DIY : Breaking Free from the Tyranny of Products
What has emerged as the “right-to-repair” movement may help you keep as much money in your pocket as last year’s tax cuts did, if not more.
Around that same time, my then 3-year old iPhone 6 Plus struggled to do pretty much anything.
I could have gone to the Apple Store and “upgraded” to an iPhone X. That’s what the conventional wisdom these days suggests is the way to go — you know, “phones grow old and slow” — but instead I decided I had had enough of that. If you have some STEM literacy, you know that the part of a phone that ages worst is the lithium battery. They’re good for about two or three years. If you grew up tinkering, you may even be up to the task of replacing a battery rather than having some designated “techie” do it for you.
I chose to do it myself. I got the parts (battery, suction cup, and screwdriver) and instructions from iFixit and did it with my kids, so I got a bit of family time and STEM/tinkering out of the effort. We were done in an afternoon.
The fix cost about $50. And I kept the $1000 a new phone iPhone X would have cost in my pocket.
That’s the moral of this part of the story: I decided to take matters into my own hands, liberated myself from planned obsolescence, and broke some of the bonds of enslavement to the tyranny of products. A modicum of STEM literacy can accomplish that for anyone. It’s also a story of curtailing waste: $50 kept me from wasting $1000 and gave new life to the $600 I had already invested.
This is important. That savings of $1000 is about the same amount as the average American got out of the recent tax cuts. So, in a sense, I doubled that amount by adding another $1000 from my Apple “cut” to the tax cut. It’s almost as if liberating myself from this one corner of product tyranny makes me as powerful as Washington.
But the story continued after that. A year after my triumph over my battery, an accidental fall shattered my iPhone’s screen. This time around, I took it to Apple for repair. After a kind greeting from the Genius Bar employee and a two-hour wait, another Apple employee— this one with an attitude — returned my phone back to me as it was. “Apple declines the repair” was the message he delivered, because someone unauthorized by Apple had dared to replace a battery. Despite that I confessed I had done it, the employee with the attitude still insisted on showing me pictures of the battery as proof of my “crime.”
I asked for options, and got a contemptuous answer. “Take it to whoever those iFixit guys are …”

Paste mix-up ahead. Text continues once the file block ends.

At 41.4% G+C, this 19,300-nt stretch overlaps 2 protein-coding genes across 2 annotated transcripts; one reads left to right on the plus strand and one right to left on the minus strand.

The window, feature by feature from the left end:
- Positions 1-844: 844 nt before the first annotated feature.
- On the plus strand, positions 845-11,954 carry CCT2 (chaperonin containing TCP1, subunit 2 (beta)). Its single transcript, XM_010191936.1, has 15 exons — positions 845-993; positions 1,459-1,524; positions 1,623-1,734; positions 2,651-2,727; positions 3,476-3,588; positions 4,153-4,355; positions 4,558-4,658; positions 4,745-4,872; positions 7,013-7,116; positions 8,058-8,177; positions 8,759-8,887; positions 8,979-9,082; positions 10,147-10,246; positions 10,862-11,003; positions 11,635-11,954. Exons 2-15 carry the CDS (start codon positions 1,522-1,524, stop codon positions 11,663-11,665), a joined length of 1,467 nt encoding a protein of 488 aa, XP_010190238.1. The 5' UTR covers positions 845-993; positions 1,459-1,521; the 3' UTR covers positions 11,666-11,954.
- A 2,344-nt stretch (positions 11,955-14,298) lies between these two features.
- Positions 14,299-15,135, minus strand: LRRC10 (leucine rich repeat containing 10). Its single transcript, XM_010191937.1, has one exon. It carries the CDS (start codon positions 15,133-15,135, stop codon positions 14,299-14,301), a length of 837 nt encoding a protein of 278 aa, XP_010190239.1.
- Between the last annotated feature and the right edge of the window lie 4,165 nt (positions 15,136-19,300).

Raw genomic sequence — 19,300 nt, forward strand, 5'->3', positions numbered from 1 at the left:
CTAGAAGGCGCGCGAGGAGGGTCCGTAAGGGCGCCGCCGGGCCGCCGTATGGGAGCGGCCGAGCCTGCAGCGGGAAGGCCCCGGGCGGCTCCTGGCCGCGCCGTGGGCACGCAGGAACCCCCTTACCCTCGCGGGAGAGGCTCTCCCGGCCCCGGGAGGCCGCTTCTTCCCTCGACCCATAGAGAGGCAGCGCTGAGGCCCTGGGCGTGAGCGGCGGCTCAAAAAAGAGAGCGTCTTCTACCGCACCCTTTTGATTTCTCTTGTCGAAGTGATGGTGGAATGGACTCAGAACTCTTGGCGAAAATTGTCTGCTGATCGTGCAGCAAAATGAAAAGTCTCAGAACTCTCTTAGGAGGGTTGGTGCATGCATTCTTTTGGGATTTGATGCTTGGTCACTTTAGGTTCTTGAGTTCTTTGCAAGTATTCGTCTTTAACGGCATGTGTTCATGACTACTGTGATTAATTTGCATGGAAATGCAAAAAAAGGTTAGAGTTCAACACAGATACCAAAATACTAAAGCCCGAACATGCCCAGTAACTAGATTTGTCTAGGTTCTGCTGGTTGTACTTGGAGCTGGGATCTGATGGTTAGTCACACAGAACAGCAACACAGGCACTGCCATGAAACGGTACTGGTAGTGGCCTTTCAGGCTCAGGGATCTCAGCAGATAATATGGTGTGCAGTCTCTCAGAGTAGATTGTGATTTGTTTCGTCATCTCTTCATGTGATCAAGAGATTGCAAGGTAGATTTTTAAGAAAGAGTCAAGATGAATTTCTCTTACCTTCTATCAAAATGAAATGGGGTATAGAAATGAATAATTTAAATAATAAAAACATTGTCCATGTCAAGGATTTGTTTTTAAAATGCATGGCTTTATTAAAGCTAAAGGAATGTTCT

In this case, I was the iFixit guy — which is how iFixit, which sold me the battery and supplied instructions for free, aims for it to be.
So, with Apple’s apparent blessing, I took the phone next door to an “unauthorized” repair shop and got a new screen installed in 15 minutes for half the price and none of the attitude.
There’s two sides to this story. Before Apple disowned my phone, I shared with friends that Apple’s Engineering prowess beats their design. Their design, enslaved by fashion, is good for that one battery life but their engineering outlasts several batteries and can keep money in your pocket. I even shared with pride that Apple (via iFixit) had afforded me a way to introduce my kids into tinkering.
After Apple disowned my iPhone, past the initial dizziness of being cast out by Apple, I discovered true freedom; MY phone is now finally only mine. It feels good. And my now 4-year old device is still working like a charm.
To be fair to Apple, I could have gotten my battery replaced at their store and stayed on their good side. I chose not to. That decision allowed me to rediscover the fearlessness that comes from truly owning what you buy. Whenever you’re ready to take matters in your own hands you can go DIY and start developing the fearlessness that will help you break free from countless other products. That can only help your pocket, it will certainly help with this economy’s waste problem.
Now, if you’re an investor, you may fear this news spreading. After all, your investment in Apple may rely on that very waste: the near compulsory release of a “new” iPhone every year. If everyone chose instead to give themselves an Apple “cut” like I did, sales would suffer and the stock price might plummet.
But what if Apple is actually trapped by the “tyranny” of its iPhone? What if too much talent is being wasted on the complicated balancing act of releasing something “new” that’s touted as revolutionary yet works like the old one it’s supposed to replace and getting you excited about second-order features you don’t really care about.
What if Apple could break free from that iPhone tyranny and go back to innovating, pure and straightforward, because you have broken out of that tyranny first? I think that’s what the rising right-to-repair movement is getting at.
For all you and I know, Apple is feeling as trapped by the iPhone as is causing you to be. Maybe that’s what’s behind its recent decision to stop sharing unit sales in its quarterly earnings conferences.
By the way, this is not only a story about Apple. I just happen to own an iPhone. I suspect Samsung and Google are as trapped as Apple. And the problem goes beyond phones. On a recent NPR “On Point” show, I heard about right-to-repair examples ranging from phones to John Deere tractors.
This story is about an economy that may be wasting money and talent so you can be locked in, and that in the process traps itself into aging product ideas. How the economy frees itself is another topic for another day, but you can set yourself free with a modicum of STEM literacy, and in the process create for yourself “tax cuts” way above what the government is offering.